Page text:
In IP litigation, expert testimony is common and important. Experts may provide the court with a scientific primer in highly complex cases. In patent litigation, experts may:
- construe complex claims through the eyes of a person skilled in the art;
- assess whether claimed subject matter was anticipated or obvious; or
- conduct tests to show infringement.
In trademark cases, experts may conduct surveys to assess reputation or likelihood of confusion. For remedies, experts may model the marketplace or calculate the amount of damages suffered or profits earned as a result of infringement. The outcome of many high stakes IP cases has turned on expert testimony. It is therefore vital for every IP litigator to understand how to effectively use experts.
This article focuses on the theoretical aspects of expert testimony: an expert's role, the test for admissibility and some procedural considerations.
The role of an expert is to assist the court, not to advocate. In White Burgess Langille Inman v Abbott and Haliburton Co (2015 SCC 23), the Supreme Court of Canada noted that experts "have a special duty to the court to provide fair, objective and non-partisan assistance".
The Federal Court has codified this special duty in the Code of Conduct for Expert Witnesses, which states that experts owe a general duty to assist the court impartially on matters relevant to their area of expertise. Some provinces, including Ontario and Quebec, have adopted similar rules. Experts who fail to comply with this special duty may have their evidence excluded or given little weight (eg, see Federal Court Rule 52.2(2) and Alfano v Piersanti (2012 ONCA 297)).
In R v Mohan ( 2 SCR 9), the Supreme Court of Canada set out the following four requirements for admissibility of expert evidence:
- relevance to a material issue;
- necessity in assisting the trier of fact – namely, whether the evidence is likely to be outside the experience and knowledge of the judge;
- the absence of any exclusionary rule (expert evidence cannot be used to circumvent other rules of evidence); and
- a properly qualified expert.
In Masterpiece Inc v Alavida Lifestyles Inc (2011 SCC 27), the Supreme Court of Canada disregarded expert evidence in a trademark case for failing to satisfy the second requirement for admissibility. The court applied the general principle that experts should not be permitted to testify unless their testimony is likely to be outside the judge's experience and knowledge.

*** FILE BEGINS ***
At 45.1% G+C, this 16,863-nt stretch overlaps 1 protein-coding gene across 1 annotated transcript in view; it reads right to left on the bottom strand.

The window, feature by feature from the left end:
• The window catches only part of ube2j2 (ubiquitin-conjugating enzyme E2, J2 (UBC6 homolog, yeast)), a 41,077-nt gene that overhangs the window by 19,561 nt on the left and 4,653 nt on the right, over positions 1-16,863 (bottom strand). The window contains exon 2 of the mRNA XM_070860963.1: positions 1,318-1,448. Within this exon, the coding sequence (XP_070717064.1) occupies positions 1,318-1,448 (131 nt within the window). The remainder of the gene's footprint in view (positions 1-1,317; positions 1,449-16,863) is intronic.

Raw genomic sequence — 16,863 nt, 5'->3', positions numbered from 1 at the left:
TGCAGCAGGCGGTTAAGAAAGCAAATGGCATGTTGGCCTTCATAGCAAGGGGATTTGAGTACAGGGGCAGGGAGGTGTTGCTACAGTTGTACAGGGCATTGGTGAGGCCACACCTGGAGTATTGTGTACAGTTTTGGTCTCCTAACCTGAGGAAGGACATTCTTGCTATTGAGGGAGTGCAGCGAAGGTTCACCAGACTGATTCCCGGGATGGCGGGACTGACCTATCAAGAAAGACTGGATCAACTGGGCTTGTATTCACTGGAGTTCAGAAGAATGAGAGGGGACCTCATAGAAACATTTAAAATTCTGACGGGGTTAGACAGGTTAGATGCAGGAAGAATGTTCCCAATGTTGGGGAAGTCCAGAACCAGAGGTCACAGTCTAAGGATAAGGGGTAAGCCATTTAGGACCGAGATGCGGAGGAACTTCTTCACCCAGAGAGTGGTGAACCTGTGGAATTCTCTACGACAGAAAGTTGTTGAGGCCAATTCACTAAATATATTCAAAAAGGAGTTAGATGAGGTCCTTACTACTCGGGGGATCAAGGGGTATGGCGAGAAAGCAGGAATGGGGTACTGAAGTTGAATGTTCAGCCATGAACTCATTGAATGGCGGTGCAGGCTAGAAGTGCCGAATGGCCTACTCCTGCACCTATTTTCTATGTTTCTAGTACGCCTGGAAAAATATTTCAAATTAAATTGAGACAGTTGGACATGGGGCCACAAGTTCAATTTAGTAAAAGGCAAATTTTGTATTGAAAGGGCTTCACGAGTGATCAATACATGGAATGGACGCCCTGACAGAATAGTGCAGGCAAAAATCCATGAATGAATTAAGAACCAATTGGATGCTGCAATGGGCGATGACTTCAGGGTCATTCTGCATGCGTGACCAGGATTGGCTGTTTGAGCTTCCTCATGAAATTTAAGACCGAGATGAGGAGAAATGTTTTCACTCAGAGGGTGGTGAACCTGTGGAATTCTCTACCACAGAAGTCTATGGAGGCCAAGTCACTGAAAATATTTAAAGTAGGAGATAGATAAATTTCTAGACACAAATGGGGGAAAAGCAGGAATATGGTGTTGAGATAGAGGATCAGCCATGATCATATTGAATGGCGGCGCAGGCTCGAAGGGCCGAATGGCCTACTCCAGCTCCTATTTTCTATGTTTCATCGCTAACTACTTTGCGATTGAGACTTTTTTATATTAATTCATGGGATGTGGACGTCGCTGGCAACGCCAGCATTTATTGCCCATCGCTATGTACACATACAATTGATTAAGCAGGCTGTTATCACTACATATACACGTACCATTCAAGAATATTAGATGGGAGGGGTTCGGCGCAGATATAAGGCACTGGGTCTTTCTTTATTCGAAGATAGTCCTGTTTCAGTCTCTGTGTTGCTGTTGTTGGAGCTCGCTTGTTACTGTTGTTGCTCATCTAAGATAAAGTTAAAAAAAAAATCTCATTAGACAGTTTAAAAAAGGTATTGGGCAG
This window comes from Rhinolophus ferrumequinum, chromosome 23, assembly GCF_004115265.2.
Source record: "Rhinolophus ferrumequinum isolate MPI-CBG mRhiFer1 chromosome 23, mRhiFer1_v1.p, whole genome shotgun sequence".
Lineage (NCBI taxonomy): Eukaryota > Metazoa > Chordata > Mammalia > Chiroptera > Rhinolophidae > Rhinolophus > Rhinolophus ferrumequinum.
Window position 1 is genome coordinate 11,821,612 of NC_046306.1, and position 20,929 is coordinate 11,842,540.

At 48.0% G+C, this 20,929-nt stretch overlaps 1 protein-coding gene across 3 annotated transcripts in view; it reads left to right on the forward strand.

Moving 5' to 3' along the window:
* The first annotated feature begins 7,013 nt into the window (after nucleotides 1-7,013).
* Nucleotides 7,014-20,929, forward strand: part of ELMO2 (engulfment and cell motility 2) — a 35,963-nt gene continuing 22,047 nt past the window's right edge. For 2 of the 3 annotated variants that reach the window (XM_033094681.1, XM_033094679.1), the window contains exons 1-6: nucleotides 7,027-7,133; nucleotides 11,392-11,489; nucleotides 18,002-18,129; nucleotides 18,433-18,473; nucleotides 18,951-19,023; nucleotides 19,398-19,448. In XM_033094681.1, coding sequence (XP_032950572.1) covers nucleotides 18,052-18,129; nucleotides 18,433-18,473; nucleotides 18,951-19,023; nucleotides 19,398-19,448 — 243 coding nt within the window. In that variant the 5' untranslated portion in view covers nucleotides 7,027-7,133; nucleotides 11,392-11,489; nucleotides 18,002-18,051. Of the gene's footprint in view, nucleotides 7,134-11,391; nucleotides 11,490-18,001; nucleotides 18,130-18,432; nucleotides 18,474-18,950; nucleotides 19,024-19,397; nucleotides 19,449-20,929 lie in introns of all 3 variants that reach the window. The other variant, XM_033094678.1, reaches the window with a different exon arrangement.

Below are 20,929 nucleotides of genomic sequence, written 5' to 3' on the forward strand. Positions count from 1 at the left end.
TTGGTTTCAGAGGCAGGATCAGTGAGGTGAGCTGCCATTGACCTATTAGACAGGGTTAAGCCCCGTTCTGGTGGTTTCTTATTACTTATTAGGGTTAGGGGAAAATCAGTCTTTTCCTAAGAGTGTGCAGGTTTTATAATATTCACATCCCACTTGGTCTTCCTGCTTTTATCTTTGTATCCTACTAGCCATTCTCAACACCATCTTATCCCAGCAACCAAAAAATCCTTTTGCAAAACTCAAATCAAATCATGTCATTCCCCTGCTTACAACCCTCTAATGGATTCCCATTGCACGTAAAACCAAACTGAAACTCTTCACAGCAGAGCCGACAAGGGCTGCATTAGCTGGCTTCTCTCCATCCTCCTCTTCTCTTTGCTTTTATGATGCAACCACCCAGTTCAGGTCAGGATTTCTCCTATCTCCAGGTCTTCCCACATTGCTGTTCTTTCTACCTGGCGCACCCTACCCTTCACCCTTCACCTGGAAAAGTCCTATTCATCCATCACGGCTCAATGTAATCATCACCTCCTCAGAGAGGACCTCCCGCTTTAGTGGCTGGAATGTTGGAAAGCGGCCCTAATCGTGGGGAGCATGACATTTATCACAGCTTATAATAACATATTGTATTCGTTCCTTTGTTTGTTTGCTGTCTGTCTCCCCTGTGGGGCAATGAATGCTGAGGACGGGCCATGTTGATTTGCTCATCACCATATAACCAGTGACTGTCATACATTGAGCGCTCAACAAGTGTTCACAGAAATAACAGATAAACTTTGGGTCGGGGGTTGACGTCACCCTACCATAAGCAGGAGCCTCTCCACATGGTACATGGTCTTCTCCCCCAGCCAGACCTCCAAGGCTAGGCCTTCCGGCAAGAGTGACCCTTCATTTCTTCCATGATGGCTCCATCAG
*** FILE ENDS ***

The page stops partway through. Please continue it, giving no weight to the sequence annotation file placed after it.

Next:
Special procedural rules governing expert evidence are set out in the Federal Courts Rules and the Rules of Civil Procedure for each province. Apart from codifying the role of experts, such rules address:
- the form and content of expert reports;
- the manner and timing of service; and
- the number of permissible experts.
For example, absent leave, litigants in Saskatchewan and the Federal Court are limited to five experts, while litigants in Manitoba, New Brunswick, Ontario and the territories are limited to only three. In some jurisdictions, like the Federal Court, expert witnesses may be ordered to confer with one another in advance of a hearing to narrow issues in dispute.
In patent cases, the Federal Court has issued a notice to the parties and profession requiring parties that intend to establish any facts through experimental testing to notify adverse parties of:
- the facts to be proven;
- the nature of the experimental testing;
- when and where the adverse parties can attend to watch the experiments; and
- how the testing results will be shared.
Failure to follow this procedure may prevent a party from leading evidence relating to the experimental testing.
Given the prevalence of expert evidence in IP cases, it is important for IP litigators to appreciate the role of experts, understand the test for admissibility and be familiar with all applicable procedural rules.
This article was first published by the International Law Office, a premium online legal update service for major companies and law firms worldwide. Register for a free subscription.